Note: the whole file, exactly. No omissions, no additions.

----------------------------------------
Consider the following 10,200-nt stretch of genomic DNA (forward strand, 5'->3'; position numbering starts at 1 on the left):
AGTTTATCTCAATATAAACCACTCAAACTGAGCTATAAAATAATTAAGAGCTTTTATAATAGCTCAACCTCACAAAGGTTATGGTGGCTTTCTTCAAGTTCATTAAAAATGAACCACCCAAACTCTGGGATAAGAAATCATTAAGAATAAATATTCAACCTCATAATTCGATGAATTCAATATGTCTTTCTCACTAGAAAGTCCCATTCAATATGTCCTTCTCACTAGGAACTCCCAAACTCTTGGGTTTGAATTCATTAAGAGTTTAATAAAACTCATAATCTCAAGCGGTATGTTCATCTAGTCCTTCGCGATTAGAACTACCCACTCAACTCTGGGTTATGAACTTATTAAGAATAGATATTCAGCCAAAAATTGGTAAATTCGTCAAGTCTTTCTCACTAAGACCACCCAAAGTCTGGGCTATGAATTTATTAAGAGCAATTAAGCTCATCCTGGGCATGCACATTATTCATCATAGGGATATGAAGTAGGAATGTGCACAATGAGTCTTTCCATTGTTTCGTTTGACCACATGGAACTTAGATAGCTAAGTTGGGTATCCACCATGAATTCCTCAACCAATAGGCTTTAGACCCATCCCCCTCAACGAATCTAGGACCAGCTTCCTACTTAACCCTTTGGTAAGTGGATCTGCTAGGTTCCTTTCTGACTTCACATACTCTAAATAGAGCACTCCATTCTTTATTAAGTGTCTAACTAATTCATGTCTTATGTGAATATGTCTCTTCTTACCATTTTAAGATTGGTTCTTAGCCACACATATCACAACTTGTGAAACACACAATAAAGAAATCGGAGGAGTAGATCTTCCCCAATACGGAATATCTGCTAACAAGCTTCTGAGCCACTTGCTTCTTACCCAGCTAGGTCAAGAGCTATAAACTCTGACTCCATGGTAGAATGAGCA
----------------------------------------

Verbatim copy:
Consider the following 10,200-nt stretch of genomic DNA (forward strand, 5'->3'; position numbering starts at 1 on the left):
AGTTTATCTCAATATAAACCACTCAAACTGAGCTATAAAATAATTAAGAGCTTTTATAATAGCTCAACCTCACAAAGGTTATGGTGGCTTTCTTCAAGTTCATTAAAAATGAACCACCCAAACTCTGGGATAAGAAATCATTAAGAATAAATATTCAACCTCATAATTCGATGAATTCAATATGTCTTTCTCACTAGAAAGTCCCATTCAATATGTCCTTCTCACTAGGAACTCCCAAACTCTTGGGTTTGAATTCATTAAGAGTTTAATAAAACTCATAATCTCAAGCGGTATGTTCATCTAGTCCTTCGCGATTAGAACTACCCACTCAACTCTGGGTTATGAACTTATTAAGAATAGATATTCAGCCAAAAATTGGTAAATTCGTCAAGTCTTTCTCACTAAGACCACCCAAAGTCTGGGCTATGAATTTATTAAGAGCAATTAAGCTCATCCTGGGCATGCACATTATTCATCATAGGGATATGAAGTAGGAATGTGCACAATGAGTCTTTCCATTGTTTCGTTTGACCACATGGAACTTAGATAGCTAAGTTGGGTATCCACCATGAATTCCTCAACCAATAGGCTTTAGACCCATCCCCCTCAACGAATCTAGGACCAGCTTCCTACTTAACCCTTTGGTAAGTGGATCTGCTAGGTTCCTTTCTGACTTCACATACTCTAAATAGAGCACTCCATTCTTTATTAAGTGTCTAACTAATTCATGTCTTATGTGAATATGTCTCTTCTTACCATTTTAAGATTGGTTCTTAGCCACACATATCACAACTTGTGAAACACACAATAAAGAAATCGGAGGAGTAGATCTTCCCCAATACGGAATATCTGCTAACAAGCTTCTGAGCCACTTGCTTCTTACCCAGCTAGGTCAAGAGCTATAAACTCTGACTCCATGGTAGAATGAGCA